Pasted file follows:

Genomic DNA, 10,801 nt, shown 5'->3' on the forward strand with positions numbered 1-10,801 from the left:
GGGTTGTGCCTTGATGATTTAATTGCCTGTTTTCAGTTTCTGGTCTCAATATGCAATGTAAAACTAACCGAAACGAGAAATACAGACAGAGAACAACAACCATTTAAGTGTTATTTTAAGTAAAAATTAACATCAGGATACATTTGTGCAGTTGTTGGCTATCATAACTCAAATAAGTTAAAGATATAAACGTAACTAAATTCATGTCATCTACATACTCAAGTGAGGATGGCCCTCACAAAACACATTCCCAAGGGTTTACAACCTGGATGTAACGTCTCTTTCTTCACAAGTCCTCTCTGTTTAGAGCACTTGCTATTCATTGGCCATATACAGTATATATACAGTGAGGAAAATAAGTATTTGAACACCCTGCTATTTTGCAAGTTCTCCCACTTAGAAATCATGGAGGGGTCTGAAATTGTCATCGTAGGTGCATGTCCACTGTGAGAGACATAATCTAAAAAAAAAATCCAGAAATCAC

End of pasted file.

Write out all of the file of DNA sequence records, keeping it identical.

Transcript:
Genomic DNA, 10,801 nt, shown 5'->3' on the forward strand with positions numbered 1-10,801 from the left:
GGGTTGTGCCTTGATGATTTAATTGCCTGTTTTCAGTTTCTGGTCTCAATATGCAATGTAAAACTAACCGAAACGAGAAATACAGACAGAGAACAACAACCATTTAAGTGTTATTTTAAGTAAAAATTAACATCAGGATACATTTGTGCAGTTGTTGGCTATCATAACTCAAATAAGTTAAAGATATAAACGTAACTAAATTCATGTCATCTACATACTCAAGTGAGGATGGCCCTCACAAAACACATTCCCAAGGGTTTACAACCTGGATGTAACGTCTCTTTCTTCACAAGTCCTCTCTGTTTAGAGCACTTGCTATTCATTGGCCATATACAGTATATATACAGTGAGGAAAATAAGTATTTGAACACCCTGCTATTTTGCAAGTTCTCCCACTTAGAAATCATGGAGGGGTCTGAAATTGTCATCGTAGGTGCATGTCCACTGTGAGAGACATAATCTAAAAAAAAAATCCAGAAATCAC